Accuracy in Media

Last week Scott Pelley made his much anticipated debut behind the anchor desk replacing the now departed Katie Couric, but the ratings came in below expectations.

While Pelley managed to attract the same total audience numbers as Couric at 5.7 million, he fell far short in the key A25-54 demographic with just 1.3 million versus the 1.77 million Couric averaged during her last four full weeks on the air.

Normally a new anchor attracts more attention initially from curious viewers. But Pelley not only failed to add to Couric’s numbers, he also fell behind those of interim anchor Harry Smith.

Pelley also failed to gain ground in a week where the ABC Evening News was pre-empted for many viewers by the NBA Finals on Tuesday and Thursday, and  ratings leader NBC was without Brian Williams for much of the week.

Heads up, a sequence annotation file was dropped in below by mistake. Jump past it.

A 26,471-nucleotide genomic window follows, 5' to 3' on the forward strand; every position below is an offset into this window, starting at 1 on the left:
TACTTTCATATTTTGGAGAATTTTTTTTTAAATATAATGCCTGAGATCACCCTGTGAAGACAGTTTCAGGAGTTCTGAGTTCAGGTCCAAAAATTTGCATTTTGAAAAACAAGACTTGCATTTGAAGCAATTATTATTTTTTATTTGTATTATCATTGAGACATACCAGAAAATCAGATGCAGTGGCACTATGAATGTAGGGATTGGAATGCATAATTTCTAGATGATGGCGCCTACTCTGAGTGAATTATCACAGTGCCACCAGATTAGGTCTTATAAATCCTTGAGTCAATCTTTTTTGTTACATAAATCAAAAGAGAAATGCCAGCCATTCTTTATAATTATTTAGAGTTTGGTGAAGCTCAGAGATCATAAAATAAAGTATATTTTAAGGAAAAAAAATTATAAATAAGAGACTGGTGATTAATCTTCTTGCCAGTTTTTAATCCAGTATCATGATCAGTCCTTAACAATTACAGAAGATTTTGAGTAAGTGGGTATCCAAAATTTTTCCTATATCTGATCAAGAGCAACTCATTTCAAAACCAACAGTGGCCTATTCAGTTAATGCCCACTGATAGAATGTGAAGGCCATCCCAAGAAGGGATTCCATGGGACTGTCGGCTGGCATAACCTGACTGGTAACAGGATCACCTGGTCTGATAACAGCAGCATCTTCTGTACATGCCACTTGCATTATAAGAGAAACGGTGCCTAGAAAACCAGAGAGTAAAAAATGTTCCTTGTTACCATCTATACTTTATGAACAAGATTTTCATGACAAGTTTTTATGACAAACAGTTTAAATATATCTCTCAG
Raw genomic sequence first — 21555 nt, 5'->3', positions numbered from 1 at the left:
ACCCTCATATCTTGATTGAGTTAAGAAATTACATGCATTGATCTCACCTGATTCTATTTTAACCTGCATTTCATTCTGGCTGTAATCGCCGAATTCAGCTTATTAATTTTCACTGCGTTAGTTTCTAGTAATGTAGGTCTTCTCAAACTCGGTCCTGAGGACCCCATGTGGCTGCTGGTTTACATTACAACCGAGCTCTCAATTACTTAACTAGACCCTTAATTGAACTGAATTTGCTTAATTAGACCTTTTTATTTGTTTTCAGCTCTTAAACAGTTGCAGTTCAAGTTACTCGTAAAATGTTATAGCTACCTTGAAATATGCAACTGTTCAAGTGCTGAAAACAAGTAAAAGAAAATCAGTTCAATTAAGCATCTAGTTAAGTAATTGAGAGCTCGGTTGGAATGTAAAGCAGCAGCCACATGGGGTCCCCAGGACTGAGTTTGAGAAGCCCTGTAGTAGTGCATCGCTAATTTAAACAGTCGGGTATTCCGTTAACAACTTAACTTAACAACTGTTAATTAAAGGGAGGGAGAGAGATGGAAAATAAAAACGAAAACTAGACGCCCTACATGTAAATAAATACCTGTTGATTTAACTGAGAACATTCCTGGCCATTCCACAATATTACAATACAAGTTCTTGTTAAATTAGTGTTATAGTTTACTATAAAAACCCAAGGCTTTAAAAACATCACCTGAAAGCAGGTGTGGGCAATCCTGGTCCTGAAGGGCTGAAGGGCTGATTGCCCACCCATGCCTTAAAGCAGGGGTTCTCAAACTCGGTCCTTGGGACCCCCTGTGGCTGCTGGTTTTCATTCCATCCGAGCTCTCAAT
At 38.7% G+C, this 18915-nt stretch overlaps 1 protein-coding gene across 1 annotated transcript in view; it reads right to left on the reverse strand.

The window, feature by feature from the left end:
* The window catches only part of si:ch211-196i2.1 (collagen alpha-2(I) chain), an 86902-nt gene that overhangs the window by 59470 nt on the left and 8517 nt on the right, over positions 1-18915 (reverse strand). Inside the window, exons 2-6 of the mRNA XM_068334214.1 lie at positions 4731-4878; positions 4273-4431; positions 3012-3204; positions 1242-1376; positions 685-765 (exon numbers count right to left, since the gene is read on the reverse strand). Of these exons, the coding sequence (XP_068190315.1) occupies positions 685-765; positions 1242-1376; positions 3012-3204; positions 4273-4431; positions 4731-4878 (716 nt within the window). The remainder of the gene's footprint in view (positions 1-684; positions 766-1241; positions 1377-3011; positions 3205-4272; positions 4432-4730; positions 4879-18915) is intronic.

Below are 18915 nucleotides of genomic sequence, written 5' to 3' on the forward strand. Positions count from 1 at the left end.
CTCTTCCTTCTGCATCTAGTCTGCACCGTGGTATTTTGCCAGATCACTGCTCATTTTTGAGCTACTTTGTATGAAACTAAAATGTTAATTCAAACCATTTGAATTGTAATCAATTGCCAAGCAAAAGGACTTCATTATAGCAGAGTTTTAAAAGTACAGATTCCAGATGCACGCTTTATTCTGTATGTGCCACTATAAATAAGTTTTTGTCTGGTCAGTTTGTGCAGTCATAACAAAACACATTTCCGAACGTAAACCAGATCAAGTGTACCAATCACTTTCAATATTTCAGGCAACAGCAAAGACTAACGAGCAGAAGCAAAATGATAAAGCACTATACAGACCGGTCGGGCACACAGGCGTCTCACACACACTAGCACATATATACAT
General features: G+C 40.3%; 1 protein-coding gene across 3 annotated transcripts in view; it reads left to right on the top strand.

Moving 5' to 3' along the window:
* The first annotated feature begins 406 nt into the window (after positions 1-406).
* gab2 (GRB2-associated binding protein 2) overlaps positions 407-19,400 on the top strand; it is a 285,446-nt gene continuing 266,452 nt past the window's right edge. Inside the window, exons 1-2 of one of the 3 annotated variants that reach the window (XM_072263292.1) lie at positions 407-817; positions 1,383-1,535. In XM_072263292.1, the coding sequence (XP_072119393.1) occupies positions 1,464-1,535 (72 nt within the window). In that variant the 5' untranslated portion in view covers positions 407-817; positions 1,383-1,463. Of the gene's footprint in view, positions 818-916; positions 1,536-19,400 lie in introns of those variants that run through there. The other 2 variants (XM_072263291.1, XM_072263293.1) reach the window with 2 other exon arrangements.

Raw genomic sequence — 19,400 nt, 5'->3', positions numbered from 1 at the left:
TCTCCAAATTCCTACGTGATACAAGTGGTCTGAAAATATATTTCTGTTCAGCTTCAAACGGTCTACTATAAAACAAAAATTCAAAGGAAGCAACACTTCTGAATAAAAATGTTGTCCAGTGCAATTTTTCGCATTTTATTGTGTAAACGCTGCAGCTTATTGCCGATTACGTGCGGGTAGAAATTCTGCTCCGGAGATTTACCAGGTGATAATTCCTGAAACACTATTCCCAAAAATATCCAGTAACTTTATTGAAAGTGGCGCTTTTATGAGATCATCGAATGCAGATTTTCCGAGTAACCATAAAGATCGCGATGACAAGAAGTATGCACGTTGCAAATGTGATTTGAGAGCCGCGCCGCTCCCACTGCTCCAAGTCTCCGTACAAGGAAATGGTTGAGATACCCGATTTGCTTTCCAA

Toss in the Weiner press conference on the same day that Pelley made his debut and it was the perfect storm for a big ratings win and the bragging rights that accompany a victory.

But instead of leading with the Weiner confessional, CBS chose to wait until nearly the halfway point of the program to mention it. No wonder they lost nearly a third of the A25-54 demographic.

One week isn’t a trend. But the inability of CBS to take advantage when the competition wasn’t at full strength could mean that the network has decided on a risky strategy. It looks like CBS’s plan to regain the glory days of Walter Cronkite is to once again have a brainy, but not very high-profile, anchor, and hope that over time people will be attracted to that.

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